Top 7 Unexplained Mysteries0 Comments

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Posted on 22 Jul 2011 at 7:38am

1. The mighty Incan Empire of South America


The mighty Incan Empire of South America flourished between 1200 and 1535 AD. They developed drainage systems and canals to expand their crops, and built stone cities atop steep mountains — such as Machu Picchu (above) — without ever inventing the wheel. Despite their vast achievements, the Incan Empire with its 40,000 manned army was no match for 180 Spanish conquistadors armed with advanced weapons and smallpox.

2. Ancient Pyramids in Giza, Egypt

Khafre (l.) and Khufu (r.) are two of the three ancient Pyramids in Giza, Egypt. Khufu is the biggest, consisting of more than 2 million stones with some weighing 9 tons. The Pyramids, built as elaborate tombs for divine kings, date back to 2,550 BC. Modern Egyptologists believe that the Pyramids are made from stones dragged from quarries and, despite ancient Greek testimony, were built predominantly by skilled craftsmen rather than slave labor.

3. The Mayan Temple

According to the Mesoamerican Long Count Calendar, made famous by the ancient Mayan people, December 2012 marks the ending of the current baktun cycle. This little bit of information has many archeologists spooked. Some believe the Mayans were warning of a coming apocalypse, while others insist it’s simply a mathematical misconception.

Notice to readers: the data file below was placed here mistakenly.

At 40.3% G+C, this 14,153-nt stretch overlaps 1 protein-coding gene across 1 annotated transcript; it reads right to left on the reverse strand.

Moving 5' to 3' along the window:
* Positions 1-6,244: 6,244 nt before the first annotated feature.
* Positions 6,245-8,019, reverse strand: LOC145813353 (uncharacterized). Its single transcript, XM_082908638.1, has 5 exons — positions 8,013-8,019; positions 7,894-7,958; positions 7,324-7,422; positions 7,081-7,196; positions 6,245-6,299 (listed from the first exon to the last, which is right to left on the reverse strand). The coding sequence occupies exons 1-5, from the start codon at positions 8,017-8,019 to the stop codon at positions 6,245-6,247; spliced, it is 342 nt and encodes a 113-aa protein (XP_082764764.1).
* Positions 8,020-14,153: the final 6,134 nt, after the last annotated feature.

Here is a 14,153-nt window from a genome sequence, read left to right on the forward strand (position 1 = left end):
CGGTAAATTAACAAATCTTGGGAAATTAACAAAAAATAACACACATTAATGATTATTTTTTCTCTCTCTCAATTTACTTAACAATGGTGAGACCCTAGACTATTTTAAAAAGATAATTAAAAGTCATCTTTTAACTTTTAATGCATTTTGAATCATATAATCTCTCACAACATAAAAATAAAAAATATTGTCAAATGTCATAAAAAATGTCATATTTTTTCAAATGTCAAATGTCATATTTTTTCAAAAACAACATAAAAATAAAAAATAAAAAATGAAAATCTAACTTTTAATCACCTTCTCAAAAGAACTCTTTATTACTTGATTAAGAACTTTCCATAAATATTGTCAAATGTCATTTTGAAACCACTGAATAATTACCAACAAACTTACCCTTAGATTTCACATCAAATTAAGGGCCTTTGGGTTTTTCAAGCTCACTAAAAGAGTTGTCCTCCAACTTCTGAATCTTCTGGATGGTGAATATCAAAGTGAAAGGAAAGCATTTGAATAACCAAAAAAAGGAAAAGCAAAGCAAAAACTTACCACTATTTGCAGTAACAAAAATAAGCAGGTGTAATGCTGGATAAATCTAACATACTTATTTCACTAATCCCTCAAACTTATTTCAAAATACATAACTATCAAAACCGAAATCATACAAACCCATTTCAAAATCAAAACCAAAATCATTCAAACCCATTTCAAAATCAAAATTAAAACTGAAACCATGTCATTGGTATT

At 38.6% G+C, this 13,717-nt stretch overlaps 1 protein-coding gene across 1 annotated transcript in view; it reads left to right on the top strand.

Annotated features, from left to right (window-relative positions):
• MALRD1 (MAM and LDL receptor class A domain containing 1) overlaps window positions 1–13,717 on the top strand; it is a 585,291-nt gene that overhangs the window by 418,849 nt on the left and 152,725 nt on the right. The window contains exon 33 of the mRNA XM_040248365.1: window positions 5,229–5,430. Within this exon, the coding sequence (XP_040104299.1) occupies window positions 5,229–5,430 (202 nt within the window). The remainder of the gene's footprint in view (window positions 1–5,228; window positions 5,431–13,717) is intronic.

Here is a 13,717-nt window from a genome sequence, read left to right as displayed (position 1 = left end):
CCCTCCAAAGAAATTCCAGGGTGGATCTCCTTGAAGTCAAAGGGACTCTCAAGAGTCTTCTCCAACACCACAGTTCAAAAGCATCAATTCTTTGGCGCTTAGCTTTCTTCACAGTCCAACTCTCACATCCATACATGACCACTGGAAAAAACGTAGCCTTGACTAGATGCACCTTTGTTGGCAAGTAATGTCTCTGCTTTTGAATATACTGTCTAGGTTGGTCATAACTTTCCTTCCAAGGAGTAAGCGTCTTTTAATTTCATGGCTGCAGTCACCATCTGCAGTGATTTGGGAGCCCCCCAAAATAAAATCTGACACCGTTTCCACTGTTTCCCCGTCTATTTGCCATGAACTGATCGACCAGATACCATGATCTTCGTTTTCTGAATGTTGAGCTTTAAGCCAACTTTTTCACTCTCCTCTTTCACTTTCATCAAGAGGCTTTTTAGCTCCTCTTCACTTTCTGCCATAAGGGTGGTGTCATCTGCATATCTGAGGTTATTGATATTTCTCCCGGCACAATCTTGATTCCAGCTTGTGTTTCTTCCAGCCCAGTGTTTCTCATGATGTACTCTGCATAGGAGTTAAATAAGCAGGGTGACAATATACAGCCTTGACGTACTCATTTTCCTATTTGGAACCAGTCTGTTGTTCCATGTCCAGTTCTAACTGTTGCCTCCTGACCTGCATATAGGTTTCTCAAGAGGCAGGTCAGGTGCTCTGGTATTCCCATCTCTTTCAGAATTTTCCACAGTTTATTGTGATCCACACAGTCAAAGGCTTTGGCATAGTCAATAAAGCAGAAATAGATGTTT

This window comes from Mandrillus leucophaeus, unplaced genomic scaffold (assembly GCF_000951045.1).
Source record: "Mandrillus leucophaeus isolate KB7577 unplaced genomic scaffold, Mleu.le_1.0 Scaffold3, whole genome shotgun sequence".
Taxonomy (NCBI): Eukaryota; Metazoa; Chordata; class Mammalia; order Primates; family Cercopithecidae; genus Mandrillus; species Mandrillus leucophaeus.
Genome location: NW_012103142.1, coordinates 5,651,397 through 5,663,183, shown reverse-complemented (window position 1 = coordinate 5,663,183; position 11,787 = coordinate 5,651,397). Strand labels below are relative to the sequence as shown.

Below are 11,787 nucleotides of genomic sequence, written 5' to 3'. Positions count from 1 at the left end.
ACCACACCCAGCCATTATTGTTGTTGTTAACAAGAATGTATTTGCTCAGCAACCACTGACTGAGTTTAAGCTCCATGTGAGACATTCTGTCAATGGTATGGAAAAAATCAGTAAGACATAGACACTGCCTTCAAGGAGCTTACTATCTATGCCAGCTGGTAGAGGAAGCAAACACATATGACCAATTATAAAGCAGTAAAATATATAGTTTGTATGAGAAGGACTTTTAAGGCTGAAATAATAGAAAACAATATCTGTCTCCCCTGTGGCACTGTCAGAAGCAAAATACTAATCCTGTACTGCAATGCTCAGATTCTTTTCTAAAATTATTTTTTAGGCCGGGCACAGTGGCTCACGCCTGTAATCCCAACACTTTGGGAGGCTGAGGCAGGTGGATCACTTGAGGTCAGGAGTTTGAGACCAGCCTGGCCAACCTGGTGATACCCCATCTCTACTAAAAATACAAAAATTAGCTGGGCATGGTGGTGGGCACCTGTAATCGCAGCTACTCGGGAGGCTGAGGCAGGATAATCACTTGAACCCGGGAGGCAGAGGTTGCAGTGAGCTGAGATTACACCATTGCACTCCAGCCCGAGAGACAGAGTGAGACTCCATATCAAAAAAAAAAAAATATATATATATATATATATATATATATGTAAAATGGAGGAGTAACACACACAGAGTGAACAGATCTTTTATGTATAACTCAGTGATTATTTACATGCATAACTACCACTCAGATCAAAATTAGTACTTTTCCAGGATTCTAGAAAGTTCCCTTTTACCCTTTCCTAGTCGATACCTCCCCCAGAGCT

4. The Legend of El Dorado

The Legend of El Dorado originates from the Muisca, who lived in the modern country of Colombia from 1000 to 1538 AD. In a ritual ceremony for their goddess, the tribal chief would cover himself in gold dust and jump into a lake as an offering. This spawned the legend of a lost golden city, which led Spanish conquistadors on a wild goose chase to nowhere.

5. Easter Island

Easter Island, also known as Rapa Nui, is remotely located 2,000 miles off the coast of Tahiti. The original settlers of the island were Polynesians who migrated to the far-off land between 400 and 600 BC. They built many shrines and statues, called moai, from stones quarried throughout the island including a volcano site. Researchers still question exactly how the large stones were moved.

6. The Bermuda Triangle

The Bermuda Triangle — located in the Atlantic between Bermuda, Florida and Puerto Rico — is a thief, stealing planes and boats right out of existence. The area got its name after Sgt. Howell Thompson (l.), along with 27 Navy airmen, vanished from the devilish spot during a routine flight in 1945. Rumors persist on a supernatural explanation, but many specialists blame hurricanes, a heavy Gulf Stream and human error.

7. The Nazca Lines

The Nazca Lines cover more than 190 square miles in the southern deserts of Peru. The mysterious shapes etched into the land rival football fields and predate the Incan Empire. The ‘Las Manos’ figure (above) is 2,000 years old. Little is know about why the Nazca people constructed such vast pieces of sand art, some believe they are extraterrestrial in nature, while others claim they may have carried and pointed to sources of water.